- Carry out research into the causes, treatment, and prevention of Alzheimer's disease
- Act as a local and national resource by providing research subjects, data, and materials to researchers in AD and related disorders
- Provide training opportunities for clinicians and researchers
- Educate professionals and the community regarding AD
- Provide outreach to the diverse San Diego community regarding diagnosis, treatment, and care for persons with AD
We are organized into the following various cores that focus on carrying out our multidisciplinary goals and objectives in accordance with our mission.
The overall objective is to maintain research subjects, clinical resources, and clinical data to support ongoing and proposed research and to assist in the development of new clinical and interdisciplinary research. This core is responsible for performing the annual nursing, neurological, and neuropsychological evaluations of all ADRC participants, as well as refining and evaluating clinical and neuropsychological assessment procedures for accurate identification of MCI and the transition to AD in very mildly impaired subjects. Additionally, this core participates in projects with other ADCs and in multicenter therapeutic drug trials for Alzheimer's disease. The Clinical Core is directed by Douglas Galasko, MD, and David Salmon, Ph.D.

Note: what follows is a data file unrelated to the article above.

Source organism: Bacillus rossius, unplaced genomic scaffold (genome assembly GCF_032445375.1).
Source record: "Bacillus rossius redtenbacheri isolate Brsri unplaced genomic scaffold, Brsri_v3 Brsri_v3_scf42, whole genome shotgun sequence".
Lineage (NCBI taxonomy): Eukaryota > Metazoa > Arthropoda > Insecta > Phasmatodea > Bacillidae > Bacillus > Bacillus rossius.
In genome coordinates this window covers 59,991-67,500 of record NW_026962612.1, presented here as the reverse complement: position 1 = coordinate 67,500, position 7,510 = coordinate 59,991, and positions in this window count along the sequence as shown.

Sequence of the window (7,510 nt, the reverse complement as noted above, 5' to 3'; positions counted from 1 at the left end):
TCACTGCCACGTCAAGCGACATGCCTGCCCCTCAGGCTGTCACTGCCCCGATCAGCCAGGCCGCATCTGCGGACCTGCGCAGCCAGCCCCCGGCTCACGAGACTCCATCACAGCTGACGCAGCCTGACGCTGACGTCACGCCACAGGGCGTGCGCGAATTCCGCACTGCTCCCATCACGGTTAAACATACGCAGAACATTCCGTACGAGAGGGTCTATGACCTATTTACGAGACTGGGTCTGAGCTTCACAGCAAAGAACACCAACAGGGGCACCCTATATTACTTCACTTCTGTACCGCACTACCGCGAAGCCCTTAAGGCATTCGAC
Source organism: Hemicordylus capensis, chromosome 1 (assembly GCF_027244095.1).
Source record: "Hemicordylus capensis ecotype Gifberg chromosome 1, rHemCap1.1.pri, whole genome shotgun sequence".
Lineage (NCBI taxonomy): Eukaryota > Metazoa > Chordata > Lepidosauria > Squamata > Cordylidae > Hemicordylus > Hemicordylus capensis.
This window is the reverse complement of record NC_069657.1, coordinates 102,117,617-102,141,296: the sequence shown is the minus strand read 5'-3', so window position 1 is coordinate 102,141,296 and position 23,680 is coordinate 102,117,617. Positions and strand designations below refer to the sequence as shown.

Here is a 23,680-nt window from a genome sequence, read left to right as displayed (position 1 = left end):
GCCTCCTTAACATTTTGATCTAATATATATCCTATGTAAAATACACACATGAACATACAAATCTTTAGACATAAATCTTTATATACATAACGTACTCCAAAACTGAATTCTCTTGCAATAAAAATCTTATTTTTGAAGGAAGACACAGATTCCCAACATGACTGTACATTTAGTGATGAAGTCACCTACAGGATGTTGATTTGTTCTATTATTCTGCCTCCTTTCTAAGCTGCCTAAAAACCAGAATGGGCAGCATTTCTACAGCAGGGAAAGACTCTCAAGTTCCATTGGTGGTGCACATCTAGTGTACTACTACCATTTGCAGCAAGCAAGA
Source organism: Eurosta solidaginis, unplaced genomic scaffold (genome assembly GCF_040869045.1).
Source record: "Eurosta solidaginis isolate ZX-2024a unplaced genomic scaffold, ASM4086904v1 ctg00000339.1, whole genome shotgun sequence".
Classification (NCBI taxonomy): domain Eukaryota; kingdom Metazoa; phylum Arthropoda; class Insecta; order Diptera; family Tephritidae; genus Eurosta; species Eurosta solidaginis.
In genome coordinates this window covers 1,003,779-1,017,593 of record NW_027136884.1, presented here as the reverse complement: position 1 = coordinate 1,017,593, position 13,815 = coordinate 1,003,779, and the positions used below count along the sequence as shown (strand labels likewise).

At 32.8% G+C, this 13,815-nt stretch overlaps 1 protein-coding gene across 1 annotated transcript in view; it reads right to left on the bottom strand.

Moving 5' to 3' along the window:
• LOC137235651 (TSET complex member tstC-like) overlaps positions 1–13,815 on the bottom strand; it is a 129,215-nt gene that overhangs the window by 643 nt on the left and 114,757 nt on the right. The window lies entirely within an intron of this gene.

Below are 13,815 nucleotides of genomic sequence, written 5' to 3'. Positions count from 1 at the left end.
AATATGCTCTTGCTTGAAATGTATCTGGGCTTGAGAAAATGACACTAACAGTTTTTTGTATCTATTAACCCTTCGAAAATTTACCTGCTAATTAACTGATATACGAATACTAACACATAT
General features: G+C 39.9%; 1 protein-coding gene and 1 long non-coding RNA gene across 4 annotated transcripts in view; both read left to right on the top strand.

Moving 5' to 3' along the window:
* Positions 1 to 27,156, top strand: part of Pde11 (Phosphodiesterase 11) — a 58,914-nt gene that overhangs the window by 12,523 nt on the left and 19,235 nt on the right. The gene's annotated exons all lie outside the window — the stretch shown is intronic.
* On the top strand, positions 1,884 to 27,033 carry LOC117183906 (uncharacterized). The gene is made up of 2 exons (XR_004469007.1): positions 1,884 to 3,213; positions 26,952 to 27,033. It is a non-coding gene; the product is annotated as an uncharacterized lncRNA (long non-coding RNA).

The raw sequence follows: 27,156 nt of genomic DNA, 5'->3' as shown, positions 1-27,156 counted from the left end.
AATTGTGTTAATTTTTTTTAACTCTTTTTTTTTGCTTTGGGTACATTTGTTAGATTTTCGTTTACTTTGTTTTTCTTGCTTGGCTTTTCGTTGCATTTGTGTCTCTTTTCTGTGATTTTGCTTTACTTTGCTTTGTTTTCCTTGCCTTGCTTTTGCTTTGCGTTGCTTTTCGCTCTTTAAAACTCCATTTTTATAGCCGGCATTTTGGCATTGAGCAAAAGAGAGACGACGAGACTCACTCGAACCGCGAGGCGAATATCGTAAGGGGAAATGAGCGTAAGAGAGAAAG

Outreach, Recruitment, and Engagement (ORE) Core: